Winnipeg Free Press - PRINT EDITION

Marry, Marry, quite contrary

  • Print

GEORGE Bernard Shaw's 1934 one-act Village Wooing was once critiqued as "hardly a play at all, being a dialogue without action."

It may be dwarfed in dramatic heft by major works such as Pygmalion, Candida and Saint Joan, but the Shavian shortie is a charming romantic entanglement between two mismatched lovers who meet on the deck of a cruise ship. As directed by Krista Jackson, Village Wooing is near perfect in style and its execution by Graham Ashmore and Tracy Penner is the delight of ShawFest.

In their comic courtship pas de deux, the woman leads, although she is identified as Z in the script and the man is A, Shaw suggesting alphabetically they couldn't be further apart. She is a chatty, village shop girl/telephone operator who is blowing all of her winnings from a newspaper contest on an ocean cruise where she spies a well-dressed man by himself writing.

Ashmore's A is a prickly, stand-offish travel writer whose work is his proclaimed pleasure. The humourless widower wants to be left alone to his scribblings but she won't take the hint. The circumstance is one Shaw often encountered in his life, pestered to distraction by female admirers during his travels.

As fate would have it, the two meet again in her village shop. She instantly recognizes him, he doesn't remember her. The avowed maritalist starts to put the moves on him, making her case that, though not pretty, she is desirable and her village is just as full of history as any of the famous destinations he writes about.

She may be common but she is uncommonly strong-willed, manoeuvring him in the third scene into buying the shop and keeping her as a employee. But that is not enough and her final pitch is that "it is cheaper to keep a wife than to pay an assistant." Neither she, nor Shaw, can explain the mysterious attraction between men and women. Her take is that she was compelled by "something above me, beyond me."

The production is hosted in a makeshift theatre, with a capacity of 20 seats, that is otherwise the RAW Gallery, located on McDermot Avenue. Despite making do with little in sets and props, Village Wooing doesn't feel minimalist in the least. The vintage costumes are first rate, from the plume of her chapeau to his wingtip shoe. DIY necessities like changing costumes and sets are done while the actors sing popular period songs such as The Honeysuckle and the Bee.

Penner's Z is immediately likable, staunch in her sense of self and pride in her humble station and home. Penner's accent is spot on and never wavers. Ashmore plays the introverted, uppercrust man with appropriate reserve and superiority. A's resistance to Z is futile and he ends up wearing the shop apron and announcing the weddings banns.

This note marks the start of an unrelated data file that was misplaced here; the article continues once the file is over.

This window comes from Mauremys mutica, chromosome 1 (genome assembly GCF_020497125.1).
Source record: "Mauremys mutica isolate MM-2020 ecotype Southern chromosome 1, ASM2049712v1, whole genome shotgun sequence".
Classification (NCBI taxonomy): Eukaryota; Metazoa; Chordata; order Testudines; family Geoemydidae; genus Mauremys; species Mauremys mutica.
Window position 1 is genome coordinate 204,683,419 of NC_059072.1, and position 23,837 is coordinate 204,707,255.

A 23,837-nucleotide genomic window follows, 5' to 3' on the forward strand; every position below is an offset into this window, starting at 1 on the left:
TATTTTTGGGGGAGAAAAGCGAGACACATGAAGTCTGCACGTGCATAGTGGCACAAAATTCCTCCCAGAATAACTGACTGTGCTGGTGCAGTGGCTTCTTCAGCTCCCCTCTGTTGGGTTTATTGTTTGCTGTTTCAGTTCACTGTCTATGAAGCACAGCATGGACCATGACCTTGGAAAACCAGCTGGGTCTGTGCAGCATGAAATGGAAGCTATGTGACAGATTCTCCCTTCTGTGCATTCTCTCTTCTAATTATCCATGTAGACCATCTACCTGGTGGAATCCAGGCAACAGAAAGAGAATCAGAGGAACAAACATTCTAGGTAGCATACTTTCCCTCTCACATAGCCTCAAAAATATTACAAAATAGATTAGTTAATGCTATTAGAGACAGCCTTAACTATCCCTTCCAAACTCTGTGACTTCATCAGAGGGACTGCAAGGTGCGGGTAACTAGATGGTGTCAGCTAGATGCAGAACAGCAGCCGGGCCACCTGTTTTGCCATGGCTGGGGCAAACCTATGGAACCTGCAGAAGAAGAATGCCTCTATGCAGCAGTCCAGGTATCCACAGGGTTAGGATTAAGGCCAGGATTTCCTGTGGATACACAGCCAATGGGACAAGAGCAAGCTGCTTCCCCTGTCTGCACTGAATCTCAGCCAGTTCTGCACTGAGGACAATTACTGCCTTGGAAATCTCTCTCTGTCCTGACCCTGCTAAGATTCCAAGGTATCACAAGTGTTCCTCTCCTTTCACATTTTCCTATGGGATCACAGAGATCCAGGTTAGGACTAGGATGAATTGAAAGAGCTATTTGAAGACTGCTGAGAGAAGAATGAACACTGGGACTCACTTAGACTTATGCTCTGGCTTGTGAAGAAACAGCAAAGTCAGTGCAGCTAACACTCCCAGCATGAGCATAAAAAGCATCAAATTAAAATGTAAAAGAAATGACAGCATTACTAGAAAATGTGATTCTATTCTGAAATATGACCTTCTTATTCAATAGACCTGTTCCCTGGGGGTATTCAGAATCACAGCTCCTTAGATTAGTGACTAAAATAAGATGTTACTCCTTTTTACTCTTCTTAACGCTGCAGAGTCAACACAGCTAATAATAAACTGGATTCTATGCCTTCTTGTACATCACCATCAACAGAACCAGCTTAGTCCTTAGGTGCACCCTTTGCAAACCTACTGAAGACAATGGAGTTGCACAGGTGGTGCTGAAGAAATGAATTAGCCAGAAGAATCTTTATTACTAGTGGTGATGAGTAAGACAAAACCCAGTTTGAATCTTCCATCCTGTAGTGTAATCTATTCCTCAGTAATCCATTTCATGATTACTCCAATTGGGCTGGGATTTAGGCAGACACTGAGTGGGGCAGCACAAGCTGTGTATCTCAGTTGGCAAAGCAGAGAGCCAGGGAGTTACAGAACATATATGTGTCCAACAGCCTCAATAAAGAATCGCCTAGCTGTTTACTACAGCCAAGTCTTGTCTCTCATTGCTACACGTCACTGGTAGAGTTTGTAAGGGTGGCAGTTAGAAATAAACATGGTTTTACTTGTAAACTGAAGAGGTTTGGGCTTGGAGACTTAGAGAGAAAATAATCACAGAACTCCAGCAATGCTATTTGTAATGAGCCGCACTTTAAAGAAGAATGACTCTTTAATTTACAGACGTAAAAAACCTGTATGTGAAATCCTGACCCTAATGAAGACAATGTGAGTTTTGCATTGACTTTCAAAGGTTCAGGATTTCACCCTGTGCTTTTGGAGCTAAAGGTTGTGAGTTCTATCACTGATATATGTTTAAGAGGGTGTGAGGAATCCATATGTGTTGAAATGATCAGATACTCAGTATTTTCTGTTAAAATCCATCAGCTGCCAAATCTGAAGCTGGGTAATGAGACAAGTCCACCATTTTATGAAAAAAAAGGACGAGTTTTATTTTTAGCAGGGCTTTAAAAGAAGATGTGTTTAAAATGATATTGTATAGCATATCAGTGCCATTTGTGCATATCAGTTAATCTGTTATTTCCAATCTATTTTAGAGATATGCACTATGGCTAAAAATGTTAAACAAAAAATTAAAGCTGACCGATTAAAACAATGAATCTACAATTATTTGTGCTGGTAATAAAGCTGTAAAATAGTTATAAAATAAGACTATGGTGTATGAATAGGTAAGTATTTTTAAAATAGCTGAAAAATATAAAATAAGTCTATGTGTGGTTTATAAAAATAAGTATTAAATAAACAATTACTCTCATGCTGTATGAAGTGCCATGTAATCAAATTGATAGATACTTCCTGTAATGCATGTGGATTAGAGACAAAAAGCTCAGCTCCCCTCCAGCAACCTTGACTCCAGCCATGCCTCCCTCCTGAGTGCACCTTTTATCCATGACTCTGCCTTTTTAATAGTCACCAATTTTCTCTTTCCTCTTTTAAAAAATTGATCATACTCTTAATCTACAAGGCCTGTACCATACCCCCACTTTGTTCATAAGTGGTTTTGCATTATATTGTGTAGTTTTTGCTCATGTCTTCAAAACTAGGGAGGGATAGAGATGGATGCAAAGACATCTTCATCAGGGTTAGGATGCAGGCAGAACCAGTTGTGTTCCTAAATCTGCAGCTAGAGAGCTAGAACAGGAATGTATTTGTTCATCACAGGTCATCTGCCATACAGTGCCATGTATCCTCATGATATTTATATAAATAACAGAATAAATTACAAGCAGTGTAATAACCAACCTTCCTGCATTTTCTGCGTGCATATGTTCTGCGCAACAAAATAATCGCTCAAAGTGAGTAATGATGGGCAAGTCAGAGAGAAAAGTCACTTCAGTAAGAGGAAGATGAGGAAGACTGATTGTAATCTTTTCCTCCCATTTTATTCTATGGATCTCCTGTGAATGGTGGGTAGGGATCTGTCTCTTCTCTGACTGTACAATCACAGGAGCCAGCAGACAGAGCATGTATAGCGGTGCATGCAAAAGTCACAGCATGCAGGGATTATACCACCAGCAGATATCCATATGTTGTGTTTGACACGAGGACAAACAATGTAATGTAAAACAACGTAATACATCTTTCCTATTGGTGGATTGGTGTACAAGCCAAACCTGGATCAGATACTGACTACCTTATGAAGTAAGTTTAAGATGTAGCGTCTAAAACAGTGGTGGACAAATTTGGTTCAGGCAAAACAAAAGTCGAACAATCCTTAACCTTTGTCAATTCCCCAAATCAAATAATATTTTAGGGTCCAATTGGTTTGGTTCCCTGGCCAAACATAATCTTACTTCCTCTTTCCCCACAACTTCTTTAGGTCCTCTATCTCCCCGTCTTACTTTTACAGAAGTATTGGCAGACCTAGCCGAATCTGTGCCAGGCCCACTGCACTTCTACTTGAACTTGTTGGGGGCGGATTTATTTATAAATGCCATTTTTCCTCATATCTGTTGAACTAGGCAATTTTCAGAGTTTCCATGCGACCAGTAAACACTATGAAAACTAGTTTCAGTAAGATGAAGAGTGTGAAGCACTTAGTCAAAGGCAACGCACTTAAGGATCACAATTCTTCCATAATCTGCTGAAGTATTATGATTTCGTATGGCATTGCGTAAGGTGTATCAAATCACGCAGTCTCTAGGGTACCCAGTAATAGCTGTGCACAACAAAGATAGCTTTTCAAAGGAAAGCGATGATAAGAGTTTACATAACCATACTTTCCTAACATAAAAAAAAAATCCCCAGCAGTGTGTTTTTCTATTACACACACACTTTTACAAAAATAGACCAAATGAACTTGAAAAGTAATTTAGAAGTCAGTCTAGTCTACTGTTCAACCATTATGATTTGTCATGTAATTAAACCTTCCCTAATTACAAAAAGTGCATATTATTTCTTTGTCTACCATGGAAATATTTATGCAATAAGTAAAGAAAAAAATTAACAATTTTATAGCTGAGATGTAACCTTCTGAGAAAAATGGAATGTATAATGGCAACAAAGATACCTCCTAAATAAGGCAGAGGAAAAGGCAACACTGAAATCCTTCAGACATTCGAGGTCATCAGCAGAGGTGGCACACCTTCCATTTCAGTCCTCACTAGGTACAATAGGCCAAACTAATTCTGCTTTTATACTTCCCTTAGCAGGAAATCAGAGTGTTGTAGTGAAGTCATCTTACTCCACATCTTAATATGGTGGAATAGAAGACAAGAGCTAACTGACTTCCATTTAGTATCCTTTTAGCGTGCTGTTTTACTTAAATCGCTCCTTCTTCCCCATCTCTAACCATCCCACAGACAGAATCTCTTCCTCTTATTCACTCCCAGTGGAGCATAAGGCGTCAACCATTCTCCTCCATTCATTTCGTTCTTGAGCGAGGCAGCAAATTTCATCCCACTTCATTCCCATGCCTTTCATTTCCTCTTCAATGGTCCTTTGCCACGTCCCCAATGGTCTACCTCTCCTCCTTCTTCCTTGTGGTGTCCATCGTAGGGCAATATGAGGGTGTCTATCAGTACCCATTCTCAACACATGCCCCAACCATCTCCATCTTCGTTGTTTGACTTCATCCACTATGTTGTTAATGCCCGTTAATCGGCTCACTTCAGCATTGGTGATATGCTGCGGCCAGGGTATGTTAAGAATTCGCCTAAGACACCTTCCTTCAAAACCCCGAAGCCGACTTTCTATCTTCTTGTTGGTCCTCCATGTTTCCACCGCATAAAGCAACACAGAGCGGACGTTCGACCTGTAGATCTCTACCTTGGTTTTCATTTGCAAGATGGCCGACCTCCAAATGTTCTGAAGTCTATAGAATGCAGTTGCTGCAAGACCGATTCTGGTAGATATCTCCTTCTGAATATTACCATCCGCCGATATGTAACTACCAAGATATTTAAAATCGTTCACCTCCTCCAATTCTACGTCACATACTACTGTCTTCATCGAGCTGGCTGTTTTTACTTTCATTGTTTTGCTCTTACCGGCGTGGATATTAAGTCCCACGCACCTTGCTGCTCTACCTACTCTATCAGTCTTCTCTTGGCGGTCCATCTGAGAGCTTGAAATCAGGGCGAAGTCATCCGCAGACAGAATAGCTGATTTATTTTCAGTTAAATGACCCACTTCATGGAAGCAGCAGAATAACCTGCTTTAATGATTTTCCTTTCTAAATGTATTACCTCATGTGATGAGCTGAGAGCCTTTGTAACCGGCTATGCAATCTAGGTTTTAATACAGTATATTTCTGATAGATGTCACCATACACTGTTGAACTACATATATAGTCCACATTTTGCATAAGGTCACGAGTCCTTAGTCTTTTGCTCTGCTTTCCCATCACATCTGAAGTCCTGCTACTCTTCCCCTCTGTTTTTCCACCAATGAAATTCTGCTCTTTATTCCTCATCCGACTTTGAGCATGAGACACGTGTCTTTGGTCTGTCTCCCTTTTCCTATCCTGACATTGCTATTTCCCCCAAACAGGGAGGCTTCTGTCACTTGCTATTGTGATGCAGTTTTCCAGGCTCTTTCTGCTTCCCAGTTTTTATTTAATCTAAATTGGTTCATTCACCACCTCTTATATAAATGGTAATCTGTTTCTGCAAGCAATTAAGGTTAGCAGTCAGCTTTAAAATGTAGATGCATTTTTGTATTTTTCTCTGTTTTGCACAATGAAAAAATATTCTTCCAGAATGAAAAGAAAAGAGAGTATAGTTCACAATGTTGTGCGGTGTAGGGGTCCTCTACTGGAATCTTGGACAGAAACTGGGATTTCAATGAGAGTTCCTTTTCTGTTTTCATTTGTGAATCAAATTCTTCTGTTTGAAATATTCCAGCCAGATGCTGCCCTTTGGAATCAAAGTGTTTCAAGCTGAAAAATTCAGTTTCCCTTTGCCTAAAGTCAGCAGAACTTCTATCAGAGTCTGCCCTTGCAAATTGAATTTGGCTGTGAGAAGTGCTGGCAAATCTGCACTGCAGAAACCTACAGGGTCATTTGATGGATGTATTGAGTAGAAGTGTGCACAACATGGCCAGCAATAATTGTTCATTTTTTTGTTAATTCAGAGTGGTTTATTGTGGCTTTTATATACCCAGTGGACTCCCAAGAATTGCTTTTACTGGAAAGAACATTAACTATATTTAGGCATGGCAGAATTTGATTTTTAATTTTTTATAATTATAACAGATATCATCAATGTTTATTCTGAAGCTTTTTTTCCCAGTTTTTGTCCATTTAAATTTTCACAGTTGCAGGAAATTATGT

Shaw has great fun trotting out all the class, financial and educational barriers to marriage, but his heroine is not to be denied. The man may be the globe-hopping travel writer but the woman knows where she is going.

kevin.prokosh@freepress.mb.ca

Theatre review

Village Wooing

Zone41 Theatre

To Jan. 29 at Raw Gallery

Tickets: $15 at 230-5018

Four and a half stars out of five

Republished from the Winnipeg Free Press print edition January 25, 2012 C3

Fact Check

Fact Check

Have you found an error, or know of something we’ve missed in one of our stories?
Please use the form below and let us know.

* Required
  • Please post the headline of the story or the title of the video with the error.

  • Please post exactly what was wrong with the story.

  • Please indicate your source for the correct information.

  • Yes

    No

  • This will only be used to contact you if we have a question about your submission, it will not be used to identify you or be published.

  • Cancel

Having problems with the form?

Contact Us Directly
  • Print

You can comment on most stories on winnipegfreepress.com. You can also agree or disagree with other comments. All you need to do is be a Winnipeg Free Press print or e-edition subscriber to join the conversation and give your feedback.

You can comment on most stories on winnipegfreepress.com. You can also agree or disagree with other comments. All you need to do is be a Winnipeg Free Press print or e-edition subscriber to join the conversation and give your feedback.

Have Your Say

New to commenting? Check out our Frequently Asked Questions.

Have Your Say

Comments are open to Winnipeg Free Press print or e-edition subscribers only. why?

Have Your Say

Comments are open to Winnipeg Free Press Subscribers only. why?

The Winnipeg Free Press does not necessarily endorse any of the views posted. By submitting your comment, you agree to our Terms and Conditions. These terms were revised effective April 16, 2010.

letters

Make text: Larger | Smaller

LATEST VIDEO

Your top TV picks for this week - December 8-12

View more like this

Photo Store Gallery

  • July 1, 2012 - 120701  -   Canada Day fireworks at The Forks from the Norwood Bridge Sunday, July 1, 2012.    John Woods / Winnipeg Free Press
  • KEN GIGLIOTTI  WINNIPEG FREE PRESS / July 23 2009 - 090723 - Bart Kives story - Harry Lazarenko Annual River Bank Tour - receding water from summer rains and erosion  damage by flood  and ice  during spring flooding -  Red River , Lyndale Dr. damage to tree roots , river bank damage  , high water marks after 2009 Flood - POY

View More Gallery Photos

Poll

Now that former cabinet minister Theresa Oswald has entered the NDP leadership race, do you believe the "gang of five" rebel ministers were right to publicly criticize Premier Greg Selinger's leadership?

View Results

View Related Story

Ads by Google